And there was one secluded corner full of magical items. Fiji Cavanaugh, the witch who lived across Witch Light Road, had suggested that Bobo let her inspect those before they were placed on display.
Tonight, Fiji came in first. She smiled at Bobo and found a place to sit where she could see everyone. The witch, a brown-haired woman in her late twenties, was literally well rounded and had lovely skin, at least in part because she kept it protected from the Texas sun.
The Rev and his ward, Diederik, took up chairs beside Fiji. The Rev was a sparse man; short in stature, short of words, thin and bony and dry. His thinning dark hair was combed straight back. The Rev always wore the same ensemble: a white shirt, black pants, a black coat, and a black cowboy hat and boots. He sported a string tie with a turquoise stone fixing it around his neck. Wearing the same ensemble every day simplified his life.
The Rev’s companion, Diederik, provided a sharp contrast. Diederik radiated health and vitality. The boy looked as though he were nineteen, perhaps entering college like Marina Desoto, but that wasn’t so. Diederik had a broad olive face, wide violet eyes that slanted a bit, and dark thick hair. He was built like a wrestler, and he moved with grace.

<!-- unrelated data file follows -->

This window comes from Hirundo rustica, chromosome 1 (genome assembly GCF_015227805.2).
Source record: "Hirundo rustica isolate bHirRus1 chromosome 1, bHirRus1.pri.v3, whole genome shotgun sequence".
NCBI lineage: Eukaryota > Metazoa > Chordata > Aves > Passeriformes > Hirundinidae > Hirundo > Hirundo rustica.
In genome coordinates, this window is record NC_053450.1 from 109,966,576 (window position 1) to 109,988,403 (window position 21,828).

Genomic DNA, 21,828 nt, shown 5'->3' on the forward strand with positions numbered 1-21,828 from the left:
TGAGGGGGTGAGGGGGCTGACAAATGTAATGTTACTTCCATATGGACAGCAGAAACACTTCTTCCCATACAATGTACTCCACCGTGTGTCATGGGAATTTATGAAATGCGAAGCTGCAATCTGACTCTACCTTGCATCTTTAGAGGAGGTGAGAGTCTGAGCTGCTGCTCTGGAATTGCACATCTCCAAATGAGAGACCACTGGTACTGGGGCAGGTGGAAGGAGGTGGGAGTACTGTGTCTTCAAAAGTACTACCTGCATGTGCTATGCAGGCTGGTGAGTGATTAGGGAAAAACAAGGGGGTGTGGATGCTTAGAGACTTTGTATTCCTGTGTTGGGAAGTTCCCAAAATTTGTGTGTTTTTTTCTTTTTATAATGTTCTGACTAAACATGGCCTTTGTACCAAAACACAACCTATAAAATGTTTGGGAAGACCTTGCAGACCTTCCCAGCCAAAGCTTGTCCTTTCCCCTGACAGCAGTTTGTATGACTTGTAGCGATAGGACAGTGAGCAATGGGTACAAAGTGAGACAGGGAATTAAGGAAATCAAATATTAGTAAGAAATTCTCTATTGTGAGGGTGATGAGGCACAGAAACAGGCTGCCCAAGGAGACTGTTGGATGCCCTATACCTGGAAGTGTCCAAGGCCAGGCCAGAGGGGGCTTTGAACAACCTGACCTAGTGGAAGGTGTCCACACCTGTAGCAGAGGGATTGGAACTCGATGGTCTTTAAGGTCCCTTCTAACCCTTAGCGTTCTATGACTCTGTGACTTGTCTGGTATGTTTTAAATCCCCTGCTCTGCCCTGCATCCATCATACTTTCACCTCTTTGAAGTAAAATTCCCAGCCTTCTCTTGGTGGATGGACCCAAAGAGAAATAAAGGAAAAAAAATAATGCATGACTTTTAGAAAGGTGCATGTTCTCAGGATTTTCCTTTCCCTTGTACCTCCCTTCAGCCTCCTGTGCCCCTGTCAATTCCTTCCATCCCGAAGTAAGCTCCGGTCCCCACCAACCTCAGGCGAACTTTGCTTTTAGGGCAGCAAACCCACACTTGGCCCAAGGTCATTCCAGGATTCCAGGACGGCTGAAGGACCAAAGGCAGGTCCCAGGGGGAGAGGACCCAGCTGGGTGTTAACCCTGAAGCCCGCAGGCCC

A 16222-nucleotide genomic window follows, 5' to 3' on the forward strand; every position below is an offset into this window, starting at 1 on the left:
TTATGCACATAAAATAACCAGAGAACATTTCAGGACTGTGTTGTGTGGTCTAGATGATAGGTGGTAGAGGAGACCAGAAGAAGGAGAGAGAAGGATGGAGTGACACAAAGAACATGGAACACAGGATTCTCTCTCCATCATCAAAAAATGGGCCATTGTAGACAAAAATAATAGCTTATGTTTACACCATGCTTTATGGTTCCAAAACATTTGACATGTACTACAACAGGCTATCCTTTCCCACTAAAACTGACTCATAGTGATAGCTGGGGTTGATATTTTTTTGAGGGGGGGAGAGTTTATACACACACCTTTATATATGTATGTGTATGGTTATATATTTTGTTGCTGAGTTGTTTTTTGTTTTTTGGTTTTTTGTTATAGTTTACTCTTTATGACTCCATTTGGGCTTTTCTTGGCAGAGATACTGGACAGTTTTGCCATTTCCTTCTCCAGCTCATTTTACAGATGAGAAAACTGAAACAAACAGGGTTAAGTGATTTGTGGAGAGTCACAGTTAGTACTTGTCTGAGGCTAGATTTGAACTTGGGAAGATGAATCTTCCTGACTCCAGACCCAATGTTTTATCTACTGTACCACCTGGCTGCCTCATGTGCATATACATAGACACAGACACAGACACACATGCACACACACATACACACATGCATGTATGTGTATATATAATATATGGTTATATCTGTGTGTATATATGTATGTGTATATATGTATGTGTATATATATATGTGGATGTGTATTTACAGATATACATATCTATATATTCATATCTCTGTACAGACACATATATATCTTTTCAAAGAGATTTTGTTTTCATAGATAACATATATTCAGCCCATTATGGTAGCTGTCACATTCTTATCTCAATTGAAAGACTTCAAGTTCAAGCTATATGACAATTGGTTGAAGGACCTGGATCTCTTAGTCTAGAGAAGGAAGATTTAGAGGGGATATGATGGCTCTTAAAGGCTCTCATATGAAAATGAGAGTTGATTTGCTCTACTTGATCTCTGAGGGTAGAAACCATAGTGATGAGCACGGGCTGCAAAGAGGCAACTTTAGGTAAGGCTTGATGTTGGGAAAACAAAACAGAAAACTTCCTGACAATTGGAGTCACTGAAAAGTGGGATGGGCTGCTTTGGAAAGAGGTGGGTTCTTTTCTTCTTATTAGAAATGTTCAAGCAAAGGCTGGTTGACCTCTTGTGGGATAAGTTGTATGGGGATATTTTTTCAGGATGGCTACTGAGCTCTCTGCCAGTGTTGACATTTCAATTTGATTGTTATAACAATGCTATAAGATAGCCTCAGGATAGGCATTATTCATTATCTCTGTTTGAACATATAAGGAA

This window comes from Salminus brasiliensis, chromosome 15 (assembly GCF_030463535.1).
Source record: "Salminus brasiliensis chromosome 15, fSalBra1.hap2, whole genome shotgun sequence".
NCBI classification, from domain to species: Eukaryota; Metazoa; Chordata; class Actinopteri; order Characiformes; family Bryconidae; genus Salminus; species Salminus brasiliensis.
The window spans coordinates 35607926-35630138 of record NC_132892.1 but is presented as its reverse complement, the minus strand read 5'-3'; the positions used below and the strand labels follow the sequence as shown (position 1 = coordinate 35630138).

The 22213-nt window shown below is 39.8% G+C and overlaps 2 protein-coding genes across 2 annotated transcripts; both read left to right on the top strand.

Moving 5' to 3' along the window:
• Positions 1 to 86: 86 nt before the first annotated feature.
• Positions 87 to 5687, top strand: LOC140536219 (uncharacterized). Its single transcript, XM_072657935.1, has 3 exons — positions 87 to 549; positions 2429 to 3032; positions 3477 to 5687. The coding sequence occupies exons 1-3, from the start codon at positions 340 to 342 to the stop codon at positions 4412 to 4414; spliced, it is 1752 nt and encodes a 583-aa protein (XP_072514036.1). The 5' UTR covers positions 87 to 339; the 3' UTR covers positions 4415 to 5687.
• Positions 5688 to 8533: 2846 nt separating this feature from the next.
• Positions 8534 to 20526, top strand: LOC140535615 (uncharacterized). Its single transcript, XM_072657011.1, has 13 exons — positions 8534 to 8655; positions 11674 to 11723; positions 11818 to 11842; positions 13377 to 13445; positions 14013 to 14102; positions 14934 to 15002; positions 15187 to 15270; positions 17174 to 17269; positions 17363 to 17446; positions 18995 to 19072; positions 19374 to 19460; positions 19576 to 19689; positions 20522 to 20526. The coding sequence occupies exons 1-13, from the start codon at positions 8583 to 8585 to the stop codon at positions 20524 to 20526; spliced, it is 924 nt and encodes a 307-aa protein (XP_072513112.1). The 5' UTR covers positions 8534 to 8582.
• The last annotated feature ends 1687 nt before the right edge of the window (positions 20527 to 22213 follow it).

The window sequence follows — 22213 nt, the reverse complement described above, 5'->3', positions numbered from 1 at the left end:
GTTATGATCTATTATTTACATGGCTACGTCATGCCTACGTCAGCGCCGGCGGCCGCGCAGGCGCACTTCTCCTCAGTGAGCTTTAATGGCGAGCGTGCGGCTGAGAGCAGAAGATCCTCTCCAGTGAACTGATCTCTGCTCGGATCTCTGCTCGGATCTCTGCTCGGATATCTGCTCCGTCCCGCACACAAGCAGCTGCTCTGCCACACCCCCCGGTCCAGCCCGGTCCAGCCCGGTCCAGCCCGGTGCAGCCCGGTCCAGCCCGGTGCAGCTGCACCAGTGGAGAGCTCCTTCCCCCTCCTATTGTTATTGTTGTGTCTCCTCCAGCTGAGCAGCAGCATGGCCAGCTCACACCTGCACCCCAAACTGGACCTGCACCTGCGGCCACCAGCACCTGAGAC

Before he settled into his chair, Diederik gave Fiji a kiss on the cheek. She smiled at the boy, hoping the smile held nothing but motherly interest. When she’d met him a few months ago, he’d been a little boy. Now he was a full-grown male with a lively interest in females.
Fiji looked over at Olivia Charity, the only other woman present. Did Olivia, too, have a few slightly conflicted feelings about Diederik? But she sensed Olivia didn’t; that in fact, he was barely a blip on Olivia’s radar.
But Olivia let Fiji know who she was thinking about. “Lemuel’s still working on those books,” she said to Fiji, who hadn’t asked. “In fact, he eats, drinks, and sleeps those damn books.”